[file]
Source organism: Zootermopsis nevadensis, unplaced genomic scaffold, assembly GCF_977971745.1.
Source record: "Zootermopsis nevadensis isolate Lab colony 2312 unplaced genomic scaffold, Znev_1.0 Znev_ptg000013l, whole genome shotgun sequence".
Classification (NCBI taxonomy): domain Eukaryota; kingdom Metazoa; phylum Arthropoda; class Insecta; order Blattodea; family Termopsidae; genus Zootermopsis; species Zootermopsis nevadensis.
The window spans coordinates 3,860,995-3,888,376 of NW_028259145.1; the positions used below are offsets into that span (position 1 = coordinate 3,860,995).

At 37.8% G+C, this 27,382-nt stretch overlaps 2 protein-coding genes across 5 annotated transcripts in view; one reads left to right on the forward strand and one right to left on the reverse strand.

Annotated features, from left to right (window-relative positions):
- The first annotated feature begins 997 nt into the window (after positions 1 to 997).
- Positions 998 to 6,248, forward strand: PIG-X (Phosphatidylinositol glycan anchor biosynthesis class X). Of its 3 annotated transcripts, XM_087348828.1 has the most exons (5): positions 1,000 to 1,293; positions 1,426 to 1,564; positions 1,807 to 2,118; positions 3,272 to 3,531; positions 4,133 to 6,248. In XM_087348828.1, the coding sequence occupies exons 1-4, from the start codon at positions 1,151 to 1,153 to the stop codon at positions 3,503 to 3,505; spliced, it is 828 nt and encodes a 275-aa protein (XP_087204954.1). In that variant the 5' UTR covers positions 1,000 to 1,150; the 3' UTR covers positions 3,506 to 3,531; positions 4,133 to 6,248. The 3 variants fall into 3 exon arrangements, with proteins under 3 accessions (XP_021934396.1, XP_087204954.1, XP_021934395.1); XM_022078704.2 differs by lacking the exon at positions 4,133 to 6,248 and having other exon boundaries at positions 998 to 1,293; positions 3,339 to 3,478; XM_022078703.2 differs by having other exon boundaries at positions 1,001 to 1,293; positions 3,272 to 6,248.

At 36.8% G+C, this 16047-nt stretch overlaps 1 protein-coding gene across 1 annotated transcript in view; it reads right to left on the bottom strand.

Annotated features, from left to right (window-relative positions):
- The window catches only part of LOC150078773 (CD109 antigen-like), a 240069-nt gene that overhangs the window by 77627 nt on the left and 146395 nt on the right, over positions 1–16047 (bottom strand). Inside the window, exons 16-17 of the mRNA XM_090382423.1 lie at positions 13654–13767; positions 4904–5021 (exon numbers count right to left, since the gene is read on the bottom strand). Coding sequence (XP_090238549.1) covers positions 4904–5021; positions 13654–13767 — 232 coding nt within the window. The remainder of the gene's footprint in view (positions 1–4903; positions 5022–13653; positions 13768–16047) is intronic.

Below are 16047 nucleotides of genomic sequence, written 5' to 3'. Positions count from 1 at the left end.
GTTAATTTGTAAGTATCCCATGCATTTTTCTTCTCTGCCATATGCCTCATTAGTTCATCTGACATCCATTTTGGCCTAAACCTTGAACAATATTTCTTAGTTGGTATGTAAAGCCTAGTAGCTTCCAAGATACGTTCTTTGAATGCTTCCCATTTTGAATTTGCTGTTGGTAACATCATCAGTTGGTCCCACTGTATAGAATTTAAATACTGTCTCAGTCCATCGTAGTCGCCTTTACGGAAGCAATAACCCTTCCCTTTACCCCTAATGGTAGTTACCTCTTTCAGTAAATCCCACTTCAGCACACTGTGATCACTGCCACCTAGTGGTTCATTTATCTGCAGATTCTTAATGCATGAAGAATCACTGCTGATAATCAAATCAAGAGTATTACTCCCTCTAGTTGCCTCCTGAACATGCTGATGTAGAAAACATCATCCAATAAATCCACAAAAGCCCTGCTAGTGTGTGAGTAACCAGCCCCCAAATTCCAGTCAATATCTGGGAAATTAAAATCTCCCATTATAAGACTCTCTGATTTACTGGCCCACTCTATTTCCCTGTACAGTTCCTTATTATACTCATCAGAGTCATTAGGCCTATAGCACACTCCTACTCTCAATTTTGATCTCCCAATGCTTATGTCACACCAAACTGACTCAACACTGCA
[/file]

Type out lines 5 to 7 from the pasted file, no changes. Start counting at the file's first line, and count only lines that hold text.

At 37.8% G+C, this 27,382-nt stretch overlaps 2 protein-coding genes across 5 annotated transcripts in view; one reads left to right on the forward strand and one right to left on the reverse strand.

Annotated features, from left to right (window-relative positions):
- The first annotated feature begins 997 nt into the window (after positions 1 to 997).